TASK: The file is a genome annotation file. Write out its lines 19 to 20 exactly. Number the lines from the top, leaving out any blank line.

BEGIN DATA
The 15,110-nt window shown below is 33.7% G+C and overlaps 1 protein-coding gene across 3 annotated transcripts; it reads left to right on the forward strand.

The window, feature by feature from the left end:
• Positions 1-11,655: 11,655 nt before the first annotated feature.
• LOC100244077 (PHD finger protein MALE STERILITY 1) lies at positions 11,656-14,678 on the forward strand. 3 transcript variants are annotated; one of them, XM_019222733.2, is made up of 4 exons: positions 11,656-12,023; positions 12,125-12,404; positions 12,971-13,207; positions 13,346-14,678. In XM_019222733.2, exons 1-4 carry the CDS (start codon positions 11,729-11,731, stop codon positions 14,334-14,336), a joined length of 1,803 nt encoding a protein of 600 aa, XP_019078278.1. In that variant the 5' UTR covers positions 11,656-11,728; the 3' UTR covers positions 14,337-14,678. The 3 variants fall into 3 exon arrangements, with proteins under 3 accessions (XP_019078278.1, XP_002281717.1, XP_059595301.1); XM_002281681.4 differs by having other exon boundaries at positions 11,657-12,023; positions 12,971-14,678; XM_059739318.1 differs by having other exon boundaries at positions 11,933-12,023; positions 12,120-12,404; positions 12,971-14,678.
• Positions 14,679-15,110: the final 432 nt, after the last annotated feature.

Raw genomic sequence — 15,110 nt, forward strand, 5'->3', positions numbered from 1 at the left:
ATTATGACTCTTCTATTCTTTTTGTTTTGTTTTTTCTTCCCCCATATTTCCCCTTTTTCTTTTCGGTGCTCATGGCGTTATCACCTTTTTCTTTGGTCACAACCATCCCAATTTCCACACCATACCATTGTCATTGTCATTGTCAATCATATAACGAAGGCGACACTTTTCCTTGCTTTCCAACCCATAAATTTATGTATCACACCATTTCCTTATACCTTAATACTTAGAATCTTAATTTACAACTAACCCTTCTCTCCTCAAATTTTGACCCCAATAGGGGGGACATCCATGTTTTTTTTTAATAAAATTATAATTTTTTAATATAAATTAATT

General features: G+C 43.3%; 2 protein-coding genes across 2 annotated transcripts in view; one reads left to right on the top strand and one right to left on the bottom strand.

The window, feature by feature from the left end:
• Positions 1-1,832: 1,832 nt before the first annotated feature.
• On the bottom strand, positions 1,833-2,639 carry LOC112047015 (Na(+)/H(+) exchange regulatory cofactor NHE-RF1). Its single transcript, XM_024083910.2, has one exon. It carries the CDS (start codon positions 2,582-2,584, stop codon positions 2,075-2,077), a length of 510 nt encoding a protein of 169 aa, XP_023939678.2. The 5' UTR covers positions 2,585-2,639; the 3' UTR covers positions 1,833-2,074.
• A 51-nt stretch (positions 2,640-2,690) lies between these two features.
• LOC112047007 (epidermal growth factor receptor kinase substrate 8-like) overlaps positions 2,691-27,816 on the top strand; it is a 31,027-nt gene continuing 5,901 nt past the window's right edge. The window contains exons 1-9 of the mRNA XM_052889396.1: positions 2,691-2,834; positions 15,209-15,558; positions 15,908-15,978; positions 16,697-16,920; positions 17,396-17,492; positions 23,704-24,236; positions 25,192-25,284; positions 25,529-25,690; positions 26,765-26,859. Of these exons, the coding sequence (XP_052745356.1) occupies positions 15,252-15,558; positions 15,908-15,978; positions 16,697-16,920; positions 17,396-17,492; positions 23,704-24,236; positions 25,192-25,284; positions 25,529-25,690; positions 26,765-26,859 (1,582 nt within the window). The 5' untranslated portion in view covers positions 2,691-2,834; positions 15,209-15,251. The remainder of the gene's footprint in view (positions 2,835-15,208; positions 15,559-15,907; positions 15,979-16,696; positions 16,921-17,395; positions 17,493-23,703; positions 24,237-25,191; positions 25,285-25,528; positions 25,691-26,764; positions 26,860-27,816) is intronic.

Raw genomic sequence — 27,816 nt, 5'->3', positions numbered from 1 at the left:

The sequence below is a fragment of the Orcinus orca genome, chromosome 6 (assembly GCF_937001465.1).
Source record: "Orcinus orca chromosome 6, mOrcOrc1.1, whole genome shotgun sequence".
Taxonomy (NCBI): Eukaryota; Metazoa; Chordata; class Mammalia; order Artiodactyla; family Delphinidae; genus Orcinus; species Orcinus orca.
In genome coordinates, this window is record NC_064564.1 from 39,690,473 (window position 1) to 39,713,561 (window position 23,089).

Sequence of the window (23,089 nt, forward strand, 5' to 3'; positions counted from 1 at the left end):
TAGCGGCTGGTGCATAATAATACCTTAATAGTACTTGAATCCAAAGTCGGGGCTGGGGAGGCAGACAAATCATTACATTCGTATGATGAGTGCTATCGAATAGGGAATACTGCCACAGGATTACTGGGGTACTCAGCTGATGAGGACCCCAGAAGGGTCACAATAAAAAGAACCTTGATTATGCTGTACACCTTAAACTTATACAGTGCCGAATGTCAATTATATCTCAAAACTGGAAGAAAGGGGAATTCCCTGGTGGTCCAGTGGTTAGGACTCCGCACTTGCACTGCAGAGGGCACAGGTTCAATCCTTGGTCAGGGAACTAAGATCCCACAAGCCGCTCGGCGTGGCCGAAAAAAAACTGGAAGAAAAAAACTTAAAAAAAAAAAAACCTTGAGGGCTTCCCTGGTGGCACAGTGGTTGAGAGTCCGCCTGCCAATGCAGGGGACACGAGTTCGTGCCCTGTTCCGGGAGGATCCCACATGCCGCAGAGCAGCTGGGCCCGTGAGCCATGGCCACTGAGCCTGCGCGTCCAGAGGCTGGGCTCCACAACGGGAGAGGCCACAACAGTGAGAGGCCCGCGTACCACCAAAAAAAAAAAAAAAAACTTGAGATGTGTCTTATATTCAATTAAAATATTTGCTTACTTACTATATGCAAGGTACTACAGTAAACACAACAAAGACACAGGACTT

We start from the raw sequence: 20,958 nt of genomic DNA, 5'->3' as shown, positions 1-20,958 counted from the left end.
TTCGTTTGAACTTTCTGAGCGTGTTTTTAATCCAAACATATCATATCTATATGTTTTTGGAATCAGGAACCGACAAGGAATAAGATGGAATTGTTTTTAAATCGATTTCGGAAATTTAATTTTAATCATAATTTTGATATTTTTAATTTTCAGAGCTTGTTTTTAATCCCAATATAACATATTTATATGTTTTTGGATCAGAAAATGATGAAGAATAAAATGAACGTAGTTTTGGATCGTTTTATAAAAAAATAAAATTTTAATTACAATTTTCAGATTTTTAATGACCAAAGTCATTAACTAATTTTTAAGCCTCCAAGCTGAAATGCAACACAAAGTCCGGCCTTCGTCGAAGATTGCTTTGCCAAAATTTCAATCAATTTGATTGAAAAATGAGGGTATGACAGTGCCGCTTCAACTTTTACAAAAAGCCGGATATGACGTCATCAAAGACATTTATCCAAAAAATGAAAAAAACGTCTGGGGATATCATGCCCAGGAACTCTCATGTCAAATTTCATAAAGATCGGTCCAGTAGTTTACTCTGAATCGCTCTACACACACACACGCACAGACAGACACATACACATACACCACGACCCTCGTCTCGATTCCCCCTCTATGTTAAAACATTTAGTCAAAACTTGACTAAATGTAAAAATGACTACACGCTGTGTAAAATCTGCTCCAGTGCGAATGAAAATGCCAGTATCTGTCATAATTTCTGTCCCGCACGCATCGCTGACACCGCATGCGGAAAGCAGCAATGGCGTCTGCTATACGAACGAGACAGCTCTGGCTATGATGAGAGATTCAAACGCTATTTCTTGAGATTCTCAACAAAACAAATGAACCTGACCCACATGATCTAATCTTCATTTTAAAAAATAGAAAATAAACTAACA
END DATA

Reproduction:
Sequence of the window (23,089 nt, forward strand, 5' to 3'; positions counted from 1 at the left end):
TAGCGGCTGGTGCATAATAATACCTTAATAGTACTTGAATCCAAAGTCGGGGCTGGGGAGGCAGACAAATCATTACATTCGTATGATGAGTGCTATCGAATAGGGAATACTGCCACAGGATTACTGGGGTACTCAGCTGATGAGGACCCCAGAAGGGTCACAATAAAAAGAACCTTGATTATGCTGTACACCTTAAACTTATACAGTGCCGAATGTCAATTATATCTCAAAACTGGAAGAAAGGGGAATTCCCTGGTGGTCCAGTGGTTAGGACTCCGCACTTGCACTGCAGAGGGCACAGGTTCAATCCTTGGTCAGGGAACTAAGATCCCACAAGCCGCTCGGCGTGGCCGAAAAAAAACTGGAAGAAAAAAACTTAAAAAAAAAAAAACCTTGAGGGCTTCCCTGGTGGCACAGTGGTTGAGAGTCCGCCTGCCAATGCAGGGGACACGAGTTCGTGCCCTGTTCCGGGAGGATCCCACATGCCGCAGAGCAGCTGGGCCCGTGAGCCATGGCCACTGAGCCTGCGCGTCCAGAGGCTGGGCTCCACAACGGGAGAGGCCACAACAGTGAGAGGCCCGCGTACCACCAAAAAAAAAAAAAAAAACTTGAGATGTGTCTTATATTCAATTAAAATATTTGCTTACTTACTATATGCAAGGTACTACAGTAAACACAACAAAGACACAGGACTT